What if it’s all connected? That’s the question lingering at the core of Gideon Falls, the new Image Comics ongoing series from and writer Jeff Lemire, artist Andrea Sorrentino, colorist Dave Stewart and letterer Steve Wands. A bleary, disorienting blend of paranormal mystery and horror, its narrative twists around the fevered visions of Norton, a disturbed young man rummaging through an unnamed city’s garbage, collecting splinters of wood and nails he believe come from a trans-dimensional structure called “The Black Barn;” and Father Fred, a Catholic priest plagued by his past actions, dispatched to the small town of Gideon Falls, where all is not as it appears in its placid corn fields.
Given Lemire and Sorrentino’s track record, including high-profile runs together on Old Man Logan and Green Arrow, and Lemire’s work on books like Descender and Black Hammer, it’s easy to see why the demand for the first issue has resulted in an immediate second printing. But it’s easy to suspect the reaction to the book runs deeper than just the pedigree of the creators: we live in a time rife with conspiracy, when people from all corners of the political spectrum grapple for some way to make sense of the complications of our present moment. The thought of an underlying connective evil, a thread tying together all this pure chaos may not be a comforting one per se, but it’s at least logical.
“You can impose meaning on anything if you try hard enough,” Norton’s therapist explains to him, trying to dissuade him from falling into the trap of his own paranoia and dread. But Norton, like us readers, believes that the narrative isn’t one he’s constructed.
Gideon Falls has roots in the Lemire’s cinematic experiments more than two decades ago. Exploring the wastes of Toronto, a city he describes as “filthy” in his post-comic notes, he created short films about a character rummaging through trash and waste, following a obscured trail of a conspiracy only he could hope to reveal. Though the new book features other recognizable reference points, including Twin Peaks, The Exorcist and the grime-covered cities of ‘80s indie comics, it’s clear that the ideas coursing through the sparse, often textless pages have sat with Lemire for many years. A stranger, digging for something in the discarded ignites Lemire’s imagination, and that energy jolts directly to the reader. Sorrentio’s beautiful images match the disorienting tone, presenting images upside down, from low vantage points or via twisted views. Stewart’s stark colors boldly intensify the vision. The Black Barn, which unites Father Fred and Norton in their dreams, stands ominously before a foreboding red backdrop, a pure vision of terror and foreboding.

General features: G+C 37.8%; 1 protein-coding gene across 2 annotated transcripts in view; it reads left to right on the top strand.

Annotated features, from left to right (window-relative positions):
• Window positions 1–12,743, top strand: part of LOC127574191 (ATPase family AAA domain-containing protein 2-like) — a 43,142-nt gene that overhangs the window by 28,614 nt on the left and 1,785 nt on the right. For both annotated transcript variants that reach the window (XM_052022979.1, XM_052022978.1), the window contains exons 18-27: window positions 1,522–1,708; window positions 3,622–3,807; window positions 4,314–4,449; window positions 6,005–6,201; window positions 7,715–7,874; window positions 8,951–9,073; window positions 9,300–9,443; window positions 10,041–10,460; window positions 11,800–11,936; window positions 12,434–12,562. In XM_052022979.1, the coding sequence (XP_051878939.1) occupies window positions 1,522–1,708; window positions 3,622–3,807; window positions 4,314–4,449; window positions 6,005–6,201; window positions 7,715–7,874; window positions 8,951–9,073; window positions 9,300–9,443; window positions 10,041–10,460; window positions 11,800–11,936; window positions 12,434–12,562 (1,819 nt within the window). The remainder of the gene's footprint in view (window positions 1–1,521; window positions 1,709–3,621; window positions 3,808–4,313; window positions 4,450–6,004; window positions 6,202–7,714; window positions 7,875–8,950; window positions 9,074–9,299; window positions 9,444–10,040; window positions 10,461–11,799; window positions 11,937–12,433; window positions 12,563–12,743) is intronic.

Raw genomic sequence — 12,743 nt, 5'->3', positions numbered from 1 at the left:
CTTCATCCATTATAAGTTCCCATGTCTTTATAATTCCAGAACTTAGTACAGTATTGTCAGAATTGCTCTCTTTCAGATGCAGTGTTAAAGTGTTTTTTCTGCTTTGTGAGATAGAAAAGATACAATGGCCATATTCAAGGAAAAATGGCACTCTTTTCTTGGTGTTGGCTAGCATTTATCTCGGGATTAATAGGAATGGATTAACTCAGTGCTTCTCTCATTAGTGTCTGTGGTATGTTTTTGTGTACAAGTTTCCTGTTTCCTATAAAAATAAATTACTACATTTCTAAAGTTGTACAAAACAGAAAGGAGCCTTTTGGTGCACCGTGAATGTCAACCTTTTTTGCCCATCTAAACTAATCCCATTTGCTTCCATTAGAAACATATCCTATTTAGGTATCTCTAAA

Though Fred and Norton haven’t met in person yet, they are connected by their secret knowledge. Perhaps it’s God bringing them together — or maybe, Norton concedes, it’s the Devil. The grisly end of the first issue certainly indicates the possibility (and provides another opportunity for Father Fred to take the Lord’s name in vain). But whoever or whatever the mystery of the Black Barn concerns, it’s clear that Lemire and Sorrentino are onto something grimly majestic, scratching out a message in rotted wood with rusted nails, drawing the paranoid Norton and broken Fred into alignment to illustrate the necessity of connection; even a connection centered on pain and fear. After all, the idea that it may all be connected is indeed terrifying, but the only thing scarier would be if it’s not.